The Staple Singers (1954-2018)

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Legendary composer, lyricist, guitarist Roebuck (Pop) Staples, born on December 28, 1914, in Winona, Mississippi, and his wife, Oceola Staple, a pianist from Louisville, Mississippi, was born on September 10, 1917, The couple met as children at the Rosenwald’s Little Red Schoolhouse in Drew, Mississippi and married in 1933. Their first children, Cleotha (April 11, 1934) and Pervis (November 18, 1935), were born in Sunflower County, Mississippi. The family left the south for Chicago, Illinois, in 1935. There, Yvonne and Mavis were born on October 23, 1937, and July 10, 1939, respectively.

The couple taught their children piano and voice in the early 1950s and in 1954, the ensemble received a contract with the United record label cutting the single “Sit Down Servant.”  In 1957 the ensemble now called, The Staple Singers, signed with Stax Records. It took more than a decade however before they had a top-selling hit. Their composition, “Respect Yourself” from the album, Be Attitude: Respect Yourself, peaked at #12 in 1971 on Billboard Hot 100 #2 on the Hot Soul Singles chart. It remained on the chart for 14 weeks and became a civil-rights anthem. That same year “Heavy Makes You Happy (Sha-Na-Boom Boom)” peaked at #27 and was on the charts for 12 weeks.  The following year, 1972, “I’ll Take You There” reached #12. “This World” peaked at #38 and remained on the chart for seven weeks and went Billboard Mainstream Top 40. In 1973, “If You’re Ready (Come Go with Me)” peaked at #9 on the Billboard Hot 100 Singles and remained on the chart for 12 weeks, while “Let’s Do It Again” peaked at #1 and stayed on the chart for 15 weeks. “Let’s Do It Again” from the score of the 1975 movie of the same name, starring Sidney Poitier, Bill Cosby, and Jimmy Walker, was the last hit by the ensemble.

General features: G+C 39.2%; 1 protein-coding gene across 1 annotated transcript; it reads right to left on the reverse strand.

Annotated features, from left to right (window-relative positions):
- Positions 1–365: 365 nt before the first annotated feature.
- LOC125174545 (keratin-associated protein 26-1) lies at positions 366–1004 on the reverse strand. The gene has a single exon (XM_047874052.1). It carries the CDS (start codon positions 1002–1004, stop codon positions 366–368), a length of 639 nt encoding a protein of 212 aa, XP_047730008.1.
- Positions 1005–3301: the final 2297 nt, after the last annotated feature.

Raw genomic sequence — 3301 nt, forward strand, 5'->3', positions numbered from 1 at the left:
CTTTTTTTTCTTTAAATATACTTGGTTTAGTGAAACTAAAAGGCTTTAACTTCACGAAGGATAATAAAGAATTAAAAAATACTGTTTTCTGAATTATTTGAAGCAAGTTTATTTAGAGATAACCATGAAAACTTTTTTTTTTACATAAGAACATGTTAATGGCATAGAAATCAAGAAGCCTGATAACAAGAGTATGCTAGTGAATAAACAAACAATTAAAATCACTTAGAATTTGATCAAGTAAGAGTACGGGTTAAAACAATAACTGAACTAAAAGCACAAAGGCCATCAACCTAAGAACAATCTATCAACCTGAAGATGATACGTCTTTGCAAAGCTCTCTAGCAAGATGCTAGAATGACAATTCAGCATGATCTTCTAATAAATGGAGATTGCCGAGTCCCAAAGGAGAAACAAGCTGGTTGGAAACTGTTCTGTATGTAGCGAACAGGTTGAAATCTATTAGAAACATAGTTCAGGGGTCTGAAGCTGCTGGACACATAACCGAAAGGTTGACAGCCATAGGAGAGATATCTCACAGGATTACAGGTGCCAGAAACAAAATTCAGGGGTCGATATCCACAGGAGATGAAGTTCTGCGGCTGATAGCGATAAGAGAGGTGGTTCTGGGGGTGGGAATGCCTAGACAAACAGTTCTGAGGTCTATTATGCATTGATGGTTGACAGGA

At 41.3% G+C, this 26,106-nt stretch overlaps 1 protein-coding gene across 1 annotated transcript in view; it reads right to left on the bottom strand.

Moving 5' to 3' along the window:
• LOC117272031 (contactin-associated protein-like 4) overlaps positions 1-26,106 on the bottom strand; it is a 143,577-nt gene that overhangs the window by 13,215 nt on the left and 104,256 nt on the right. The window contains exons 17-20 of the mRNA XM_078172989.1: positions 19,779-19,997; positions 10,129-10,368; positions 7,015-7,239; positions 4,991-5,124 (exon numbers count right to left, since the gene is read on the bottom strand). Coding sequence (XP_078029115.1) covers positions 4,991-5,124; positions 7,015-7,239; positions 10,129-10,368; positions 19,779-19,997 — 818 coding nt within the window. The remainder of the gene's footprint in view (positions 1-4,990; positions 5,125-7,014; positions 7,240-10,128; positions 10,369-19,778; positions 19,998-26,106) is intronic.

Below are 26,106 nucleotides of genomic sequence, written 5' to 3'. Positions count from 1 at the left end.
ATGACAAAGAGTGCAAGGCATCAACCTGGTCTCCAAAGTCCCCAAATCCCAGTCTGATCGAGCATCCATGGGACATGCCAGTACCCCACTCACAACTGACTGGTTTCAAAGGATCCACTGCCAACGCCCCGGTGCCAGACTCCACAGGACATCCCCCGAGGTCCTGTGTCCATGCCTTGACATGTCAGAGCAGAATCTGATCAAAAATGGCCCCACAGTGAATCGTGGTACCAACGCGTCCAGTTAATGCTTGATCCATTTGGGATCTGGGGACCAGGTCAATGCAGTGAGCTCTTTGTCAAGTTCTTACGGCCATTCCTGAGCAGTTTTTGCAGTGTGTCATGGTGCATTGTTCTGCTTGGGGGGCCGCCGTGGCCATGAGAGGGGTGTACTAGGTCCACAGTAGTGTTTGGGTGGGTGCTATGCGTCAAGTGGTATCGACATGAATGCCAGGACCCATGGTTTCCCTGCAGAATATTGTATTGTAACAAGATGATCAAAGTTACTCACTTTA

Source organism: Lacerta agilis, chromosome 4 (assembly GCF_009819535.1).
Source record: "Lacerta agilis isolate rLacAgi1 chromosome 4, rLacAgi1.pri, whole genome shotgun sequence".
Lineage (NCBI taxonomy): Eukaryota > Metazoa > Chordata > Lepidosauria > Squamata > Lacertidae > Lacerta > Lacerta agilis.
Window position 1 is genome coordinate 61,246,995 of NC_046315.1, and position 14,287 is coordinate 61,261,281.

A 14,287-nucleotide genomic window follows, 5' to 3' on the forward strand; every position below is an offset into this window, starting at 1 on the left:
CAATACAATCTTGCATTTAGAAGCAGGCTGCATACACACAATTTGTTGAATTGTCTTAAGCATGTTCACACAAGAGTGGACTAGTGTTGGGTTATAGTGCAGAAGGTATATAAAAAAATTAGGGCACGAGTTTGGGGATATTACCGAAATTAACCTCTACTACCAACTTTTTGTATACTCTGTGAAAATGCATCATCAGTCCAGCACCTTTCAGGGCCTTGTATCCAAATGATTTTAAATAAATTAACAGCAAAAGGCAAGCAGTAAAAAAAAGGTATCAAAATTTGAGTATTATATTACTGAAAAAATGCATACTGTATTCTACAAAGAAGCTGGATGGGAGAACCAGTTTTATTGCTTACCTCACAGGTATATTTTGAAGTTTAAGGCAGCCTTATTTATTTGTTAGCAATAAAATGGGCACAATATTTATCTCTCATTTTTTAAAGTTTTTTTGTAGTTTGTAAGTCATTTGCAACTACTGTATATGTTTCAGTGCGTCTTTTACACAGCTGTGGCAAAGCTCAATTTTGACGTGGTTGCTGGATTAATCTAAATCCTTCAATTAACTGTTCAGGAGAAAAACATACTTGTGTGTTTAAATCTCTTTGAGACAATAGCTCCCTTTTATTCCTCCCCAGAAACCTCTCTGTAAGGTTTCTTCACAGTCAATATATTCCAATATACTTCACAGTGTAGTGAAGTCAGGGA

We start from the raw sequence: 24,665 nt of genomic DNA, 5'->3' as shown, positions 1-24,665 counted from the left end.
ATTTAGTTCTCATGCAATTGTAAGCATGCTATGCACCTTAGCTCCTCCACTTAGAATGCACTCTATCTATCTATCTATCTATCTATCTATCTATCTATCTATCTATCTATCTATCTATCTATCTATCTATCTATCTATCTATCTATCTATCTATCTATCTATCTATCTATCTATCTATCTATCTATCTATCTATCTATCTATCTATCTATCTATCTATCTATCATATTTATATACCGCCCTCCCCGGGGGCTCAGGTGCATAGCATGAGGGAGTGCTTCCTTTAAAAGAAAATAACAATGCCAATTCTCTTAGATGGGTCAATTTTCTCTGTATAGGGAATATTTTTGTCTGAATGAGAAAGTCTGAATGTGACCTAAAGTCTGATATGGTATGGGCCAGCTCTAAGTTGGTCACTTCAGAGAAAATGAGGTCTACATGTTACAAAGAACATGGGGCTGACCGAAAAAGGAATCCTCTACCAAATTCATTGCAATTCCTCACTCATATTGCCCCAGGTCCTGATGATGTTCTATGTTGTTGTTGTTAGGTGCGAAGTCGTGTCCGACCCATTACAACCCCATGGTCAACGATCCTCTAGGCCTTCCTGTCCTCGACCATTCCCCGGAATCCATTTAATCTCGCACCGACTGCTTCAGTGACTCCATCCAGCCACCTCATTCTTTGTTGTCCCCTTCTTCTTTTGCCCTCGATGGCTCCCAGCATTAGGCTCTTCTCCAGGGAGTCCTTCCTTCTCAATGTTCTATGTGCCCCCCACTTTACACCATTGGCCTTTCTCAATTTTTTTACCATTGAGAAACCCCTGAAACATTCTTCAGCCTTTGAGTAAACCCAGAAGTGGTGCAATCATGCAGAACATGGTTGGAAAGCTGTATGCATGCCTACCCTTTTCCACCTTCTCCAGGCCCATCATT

In 1992, the Rhythm & Blues Foundation honored the Staple Singers with a Pioneer Award. In 1994, at the 37th Annual GRAMMY Awards, the Staple Singers’ solo album Father Father, featuring Roebuck (Pop) Staples, the patriarch of the family, won a Grammy Award for Best Contemporary Blues Album – or Contemporary Blues Recording. In 1998, the ensemble received a National Heritage Fellowship from the National Endowment for the Arts. In 1999, the Staple Singers were inducted into the Rock and Roll Hall of Fame and three years later (2002), their single, “Respect Yourself,” was inducted into the Grammy Hall of Fame. The Staple Singers earned the Lifetime Achievement Award from the Recording Academy of America in 2005. In 2010 “Respect Yourself” was ranked #468 on the Rolling Stone list of the 500 Greatest Songs of All Time.

In 2017, the renowned group was placed in the Blues Hall of Fame and the following year (2018), the Staple Singers were inducted into the Gospel Music Hall of Fame. Also, in 2018 Mavis Staple received an honorary degree from Delta State University in Cleveland, Mississippi.

Oceola Staples died on September 4, 1987. She was 69. Roebuck Staple, aged 85, died on December 19, 2000. Cleotha Staple died on February 21, 2013, at 78, and Yvonne Staple died on April 10, 2018, at 80. The Staple Singers were the forerunners in combining gospel, soul, and R&B music in 20th-century music history.